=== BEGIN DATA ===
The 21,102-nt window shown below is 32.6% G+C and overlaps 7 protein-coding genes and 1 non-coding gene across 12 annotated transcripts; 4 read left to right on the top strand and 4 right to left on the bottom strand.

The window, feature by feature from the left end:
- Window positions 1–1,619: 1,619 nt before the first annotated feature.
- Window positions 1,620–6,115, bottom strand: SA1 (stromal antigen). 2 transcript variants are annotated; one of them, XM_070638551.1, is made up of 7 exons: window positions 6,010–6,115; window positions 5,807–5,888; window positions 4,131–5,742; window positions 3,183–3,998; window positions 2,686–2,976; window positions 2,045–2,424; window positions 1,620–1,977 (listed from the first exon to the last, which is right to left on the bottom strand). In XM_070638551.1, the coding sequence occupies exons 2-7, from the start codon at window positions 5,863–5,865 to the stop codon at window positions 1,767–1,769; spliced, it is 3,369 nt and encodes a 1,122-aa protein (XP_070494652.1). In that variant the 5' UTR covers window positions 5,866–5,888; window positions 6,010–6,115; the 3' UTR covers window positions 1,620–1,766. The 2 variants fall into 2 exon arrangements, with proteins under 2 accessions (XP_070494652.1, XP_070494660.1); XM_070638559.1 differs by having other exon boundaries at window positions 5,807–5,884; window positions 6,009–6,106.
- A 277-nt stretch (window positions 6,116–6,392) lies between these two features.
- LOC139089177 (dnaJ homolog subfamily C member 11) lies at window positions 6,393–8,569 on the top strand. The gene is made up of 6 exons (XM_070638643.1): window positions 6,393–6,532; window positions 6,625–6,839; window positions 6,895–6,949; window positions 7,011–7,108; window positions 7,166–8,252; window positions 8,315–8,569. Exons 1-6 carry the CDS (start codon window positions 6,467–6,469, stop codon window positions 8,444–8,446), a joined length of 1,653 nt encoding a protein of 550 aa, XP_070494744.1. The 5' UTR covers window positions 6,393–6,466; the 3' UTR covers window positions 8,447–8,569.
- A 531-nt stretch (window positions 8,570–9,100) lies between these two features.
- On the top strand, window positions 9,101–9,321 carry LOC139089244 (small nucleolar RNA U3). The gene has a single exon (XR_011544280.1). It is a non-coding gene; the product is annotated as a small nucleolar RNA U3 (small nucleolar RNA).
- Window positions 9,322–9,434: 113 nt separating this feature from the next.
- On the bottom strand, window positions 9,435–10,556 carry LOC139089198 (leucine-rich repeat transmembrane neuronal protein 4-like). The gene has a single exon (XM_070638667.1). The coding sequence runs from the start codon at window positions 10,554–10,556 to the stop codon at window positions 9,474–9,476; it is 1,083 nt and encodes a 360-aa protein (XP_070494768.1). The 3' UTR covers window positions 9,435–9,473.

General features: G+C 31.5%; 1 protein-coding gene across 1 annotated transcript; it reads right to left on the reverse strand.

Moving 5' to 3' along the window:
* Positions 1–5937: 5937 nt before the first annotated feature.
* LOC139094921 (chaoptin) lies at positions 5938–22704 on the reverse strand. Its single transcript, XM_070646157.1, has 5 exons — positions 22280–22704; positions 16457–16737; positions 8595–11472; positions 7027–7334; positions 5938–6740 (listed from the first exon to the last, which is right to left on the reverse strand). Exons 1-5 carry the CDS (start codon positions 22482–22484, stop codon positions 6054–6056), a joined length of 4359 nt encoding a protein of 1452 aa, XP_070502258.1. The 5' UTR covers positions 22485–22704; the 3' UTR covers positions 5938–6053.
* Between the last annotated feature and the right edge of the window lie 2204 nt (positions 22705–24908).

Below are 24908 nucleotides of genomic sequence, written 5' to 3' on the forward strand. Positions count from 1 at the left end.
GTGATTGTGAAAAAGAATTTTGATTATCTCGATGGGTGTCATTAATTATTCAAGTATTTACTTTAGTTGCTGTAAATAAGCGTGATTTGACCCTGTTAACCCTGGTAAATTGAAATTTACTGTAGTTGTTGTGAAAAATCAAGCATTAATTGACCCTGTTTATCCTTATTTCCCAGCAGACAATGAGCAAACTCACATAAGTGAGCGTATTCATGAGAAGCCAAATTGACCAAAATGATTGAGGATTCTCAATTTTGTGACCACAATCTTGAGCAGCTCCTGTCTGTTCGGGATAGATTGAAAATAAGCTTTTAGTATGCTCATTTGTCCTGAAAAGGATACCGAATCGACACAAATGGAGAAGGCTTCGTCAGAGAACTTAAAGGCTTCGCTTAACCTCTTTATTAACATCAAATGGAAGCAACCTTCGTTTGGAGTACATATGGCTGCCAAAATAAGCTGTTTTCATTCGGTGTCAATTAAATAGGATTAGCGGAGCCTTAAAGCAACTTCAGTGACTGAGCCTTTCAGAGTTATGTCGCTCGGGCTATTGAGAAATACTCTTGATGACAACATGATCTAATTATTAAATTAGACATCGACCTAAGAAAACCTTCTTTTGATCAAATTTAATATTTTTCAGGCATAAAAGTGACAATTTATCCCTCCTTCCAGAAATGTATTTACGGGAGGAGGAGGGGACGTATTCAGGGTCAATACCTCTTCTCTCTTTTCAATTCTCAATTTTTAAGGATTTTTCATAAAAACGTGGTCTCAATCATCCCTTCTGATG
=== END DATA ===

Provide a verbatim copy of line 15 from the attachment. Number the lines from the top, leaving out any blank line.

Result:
* Between the last annotated feature and the right edge of the window lie 2204 nt (positions 22705–24908).